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How to Financially Care for Your Parents As They Get Older



Think about your best memories of your parents while you were growing up for a moment. Maybe it’s the year they finally bought that bike you wanted for your birthday, or all the times you opened the freezer to see it stocked with mint chocolate chip ice cream, because mom knew it was your favorite.

It’s worth pondering as you take in your parents now, as they grow older. You might be wondering when you’ll be returning the favor of taking care of them, and more importantly, how.

The expenses for long-term care facilities, at-home nurses, or even walking aids can really add up. A 2016 survey by Genworth found that the average fee for a private room in a care facility was $7,698 per month. Even if your parents aren’t in need of additional care yet, it doesn’t hurt to start discussing the possibility. You don’t want the first time you breach this subject to be when elder care is needed—you want to already have a plan in place. And long before talk of assisted living comes up, there are other health-related costs that may arise.

The good news is that there are a number of ways you give your parents a hand, either by helping them manage their assets to cover future elder care costs, or by chipping in. Here are a few common ways you can finance elder care, including the benefits and the drawbacks:

Savings and investments

Best case scenario: Your parents already have retirement funds set aside for their elder years that will cover medical expenses or long-term care solutions. It sounds great, but realistically, not everyone has enough money saved for retirement. Your parents may already be retired, or they may be too close to retirement to make up the gap. In that case, you might consider taking care of your parents by putting aside your own money for their later years now, to be used if and when they need it.

The benefit is that you’re planning ahead, which is the safest approach. However, the con is that you likely have other financial obligations, like paying off debt, raising a family, saving for a down payment, or contributing to your own retirement savings. After all that, you may not want to tack on an additional line item, especially if you’re now buying bikes and mint chocolate chip ice cream for your little ones. Do you think you are on track for retirement? Figure out if you are with SoFi’s retirement calculator.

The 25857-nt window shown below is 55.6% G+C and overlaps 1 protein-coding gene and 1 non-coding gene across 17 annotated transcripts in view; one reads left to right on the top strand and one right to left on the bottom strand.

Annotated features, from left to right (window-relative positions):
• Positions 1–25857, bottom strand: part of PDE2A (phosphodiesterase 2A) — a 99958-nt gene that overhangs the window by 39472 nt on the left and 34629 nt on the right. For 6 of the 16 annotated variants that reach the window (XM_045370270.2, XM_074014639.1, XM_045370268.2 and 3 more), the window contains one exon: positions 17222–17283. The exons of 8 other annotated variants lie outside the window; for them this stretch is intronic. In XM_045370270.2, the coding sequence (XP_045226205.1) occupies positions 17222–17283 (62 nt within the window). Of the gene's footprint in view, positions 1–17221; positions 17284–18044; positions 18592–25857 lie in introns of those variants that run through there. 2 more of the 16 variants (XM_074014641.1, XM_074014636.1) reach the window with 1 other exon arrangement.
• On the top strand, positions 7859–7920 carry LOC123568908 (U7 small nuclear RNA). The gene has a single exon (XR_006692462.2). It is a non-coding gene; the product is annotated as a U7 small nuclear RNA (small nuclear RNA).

Long-term care insurance

Long-term care insurance is a smart way to cover the cost of in-home care, though some don’t realize it’s an option. Premium costs vary depending on a few different factors; if you’re younger and healthier when you become insured, your premiums will be lower. In fact, many experts suggest you enroll in your mid-50s.

But if your loved one is over 60 or in poor health, premiums might be prohibitive, or your parent might not be approved for coverage. While one of the benefits of long-term care insurance is that the premiums are usually tax deductible, the downside is premiums aren’t cheap. According to the American Association for Long-Term Care Insurance, the average annual premium is $2,466-$3,381 for a couple, which, like savings, is quite the add if you’re already stretched in your budget.

A reverse mortgage

A reverse mortgage allows homeowners over 62 to tap into the value of their home without selling it. They can take money out as a lump sum, a line of credit, or a steady stream of monthly income. Unlike a typical mortgage, they’re not required to make payments on the loan—instead they can repay it when they sell or move. (Hello, retirement community in Florida.)

But reverse mortgages can come with a catch. The loan balance increases over time as interest accumulates, and the fees and interest are often higher than with traditional mortgages. This can erode the value of your parents’ assets and estate significantly.